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Trees transformed in autumn and winter

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Posted: Thursday 25th October 2018 by WildBlog

(c) David Tipling/2020VISION

By Louise Treneman, Avon Wildlife Trust Living Landscape Assistant and Jenny Greenwood, Avon Wildlife Trust Monitoring Officer

Few of our native trees are evergreen, meaning that, come winter, most trees will have shed their foliage. Whilst a tree may look a little bare without its leaves, this transformation can reveal other features that were previously obscured. As the general character and growth form of a tree becomes apparent, so too does the diversity of other organisms which call the tree home.

Trees are an important habitat for many species, providing a range of services which may or may not benefit the tree itself. Many mammal and bird species nest or hibernate in cracks or hollows, and insects breed in the water that collects in small pools on the trunk. The bark surface can provide ideal growing conditions for epiphytic species, which gain their nutrients from water and air, while for many parasites, the tree itself provides (albeit reluctantly) a source of nutrition. In general, suitability as habitat for other wildlife increases with tree age; cracks and fissures in the bark, decaying wood forming hollows and pools, all provide important niches which can be exploited by a variety of organisms, and successful colonisation by one species may open up a host of opportunities for others.

Here we highlight some of the epiphytes and parasites common in native UK woodlands that are most easily spotted on trees during the winter months.

Mistletoe
Mistletoe can be spotted from long distances as dense, round clumps in the branches of trees, particularly apple and poplar. A spindly, much-forked evergreen, the plant produces tiny yellow flowers in February to April and sticky, white berries in November and December. Mistletoe is a hemi-parasite, capable of photosynthesis, but also taking water and nutrients from the tree. The species is important for a range of insects and birds, including mistle thrush.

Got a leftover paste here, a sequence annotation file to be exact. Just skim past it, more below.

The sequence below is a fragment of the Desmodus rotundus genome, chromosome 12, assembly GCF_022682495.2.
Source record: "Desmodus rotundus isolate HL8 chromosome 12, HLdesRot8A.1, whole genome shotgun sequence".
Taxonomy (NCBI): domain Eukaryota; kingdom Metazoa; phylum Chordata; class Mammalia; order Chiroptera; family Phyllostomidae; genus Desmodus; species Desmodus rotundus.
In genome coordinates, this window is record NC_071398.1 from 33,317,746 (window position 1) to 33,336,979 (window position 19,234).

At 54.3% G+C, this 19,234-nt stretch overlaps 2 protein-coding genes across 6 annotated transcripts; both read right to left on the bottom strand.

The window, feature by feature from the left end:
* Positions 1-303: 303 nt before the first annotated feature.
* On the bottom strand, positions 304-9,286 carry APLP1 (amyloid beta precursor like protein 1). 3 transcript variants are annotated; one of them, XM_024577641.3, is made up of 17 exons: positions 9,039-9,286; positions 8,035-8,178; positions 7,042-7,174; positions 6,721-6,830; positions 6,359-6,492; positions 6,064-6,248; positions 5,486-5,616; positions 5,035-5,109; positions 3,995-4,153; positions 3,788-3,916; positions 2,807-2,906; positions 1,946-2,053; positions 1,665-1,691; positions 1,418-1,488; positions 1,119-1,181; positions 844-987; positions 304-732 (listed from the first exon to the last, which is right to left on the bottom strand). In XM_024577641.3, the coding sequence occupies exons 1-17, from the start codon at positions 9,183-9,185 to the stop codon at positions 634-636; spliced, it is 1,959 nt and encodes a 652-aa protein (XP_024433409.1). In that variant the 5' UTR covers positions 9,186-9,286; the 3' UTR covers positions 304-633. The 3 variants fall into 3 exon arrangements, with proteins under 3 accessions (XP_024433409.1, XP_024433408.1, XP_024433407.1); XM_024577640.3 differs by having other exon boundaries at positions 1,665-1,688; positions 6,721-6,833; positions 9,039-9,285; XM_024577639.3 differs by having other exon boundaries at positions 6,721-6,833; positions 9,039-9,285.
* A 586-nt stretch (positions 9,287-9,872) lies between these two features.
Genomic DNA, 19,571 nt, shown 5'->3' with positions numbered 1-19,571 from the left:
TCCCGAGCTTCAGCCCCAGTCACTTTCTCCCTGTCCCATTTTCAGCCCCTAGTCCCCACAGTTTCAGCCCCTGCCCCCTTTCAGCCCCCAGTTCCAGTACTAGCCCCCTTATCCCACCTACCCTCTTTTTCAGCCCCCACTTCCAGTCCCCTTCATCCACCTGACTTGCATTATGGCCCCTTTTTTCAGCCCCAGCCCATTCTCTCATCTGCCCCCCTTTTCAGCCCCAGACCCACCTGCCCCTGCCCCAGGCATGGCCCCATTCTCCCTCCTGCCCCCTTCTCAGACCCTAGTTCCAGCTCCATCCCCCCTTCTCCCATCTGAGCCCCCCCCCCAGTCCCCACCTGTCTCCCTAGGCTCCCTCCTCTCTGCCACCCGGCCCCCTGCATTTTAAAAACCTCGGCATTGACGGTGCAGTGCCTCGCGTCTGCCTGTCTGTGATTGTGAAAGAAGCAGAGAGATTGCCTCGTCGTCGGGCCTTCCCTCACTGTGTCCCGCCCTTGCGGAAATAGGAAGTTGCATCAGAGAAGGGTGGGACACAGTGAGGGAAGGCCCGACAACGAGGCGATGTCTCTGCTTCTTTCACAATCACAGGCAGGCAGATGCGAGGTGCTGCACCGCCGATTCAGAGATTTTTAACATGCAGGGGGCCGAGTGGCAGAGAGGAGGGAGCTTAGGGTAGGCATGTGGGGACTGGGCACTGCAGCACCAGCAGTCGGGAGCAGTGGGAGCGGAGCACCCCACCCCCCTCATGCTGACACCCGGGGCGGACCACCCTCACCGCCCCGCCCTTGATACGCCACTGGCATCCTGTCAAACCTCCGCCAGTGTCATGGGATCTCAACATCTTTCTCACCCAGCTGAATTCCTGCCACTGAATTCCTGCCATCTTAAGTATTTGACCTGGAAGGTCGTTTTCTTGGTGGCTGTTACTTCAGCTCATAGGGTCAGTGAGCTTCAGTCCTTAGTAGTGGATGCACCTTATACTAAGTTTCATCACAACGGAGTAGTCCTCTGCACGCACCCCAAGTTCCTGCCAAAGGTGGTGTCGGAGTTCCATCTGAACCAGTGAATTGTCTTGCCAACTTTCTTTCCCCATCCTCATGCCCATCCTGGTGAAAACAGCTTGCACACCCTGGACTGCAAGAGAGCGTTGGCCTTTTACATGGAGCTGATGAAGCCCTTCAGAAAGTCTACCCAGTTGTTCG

String-of-sausages lichen
This easily-identifiable grey-green beard lichen drapes itself over branches and trunks of trees. Its straggly tangled stems form a sausage-like structure that swells at intervals. The stems are roughly 3mm in diameter and can be up to a metre long. Formerly widespread in southern and western Britain, this lichen is now only found in the south west of England, due to a high sensitivity to sulphur dioxide pollution.

Turkey tail fungus
This common bracket fungus is found on almost any kind of dead wood. It has distinctive concentric coloured rings, coming in varied colours, from browns and reds to blues, greys and greens. Whatever variant of colour palette you find, the wavy edge will always be creamy white, distinguishing it from other Trametes species. This fungus can be found all year round on deciduous wood.

Polypody fern
Look up high into the branches of a large tree in winter and you may spot the still-green fronds of a polypody. A shade-loving group, they are also found growing at the base of trees and on rocks. Distinguished by two rows of simple, finger-like leafy projections (pinnae) along the main stem, bearing circular clusters of spores, our three native species can be difficult to distinguish as they regularly interbreed.

Photos: Mistletoe (c) Gill Hambleton, String of Sausage Lichen (c) Jymm GNU Free Documentation License.

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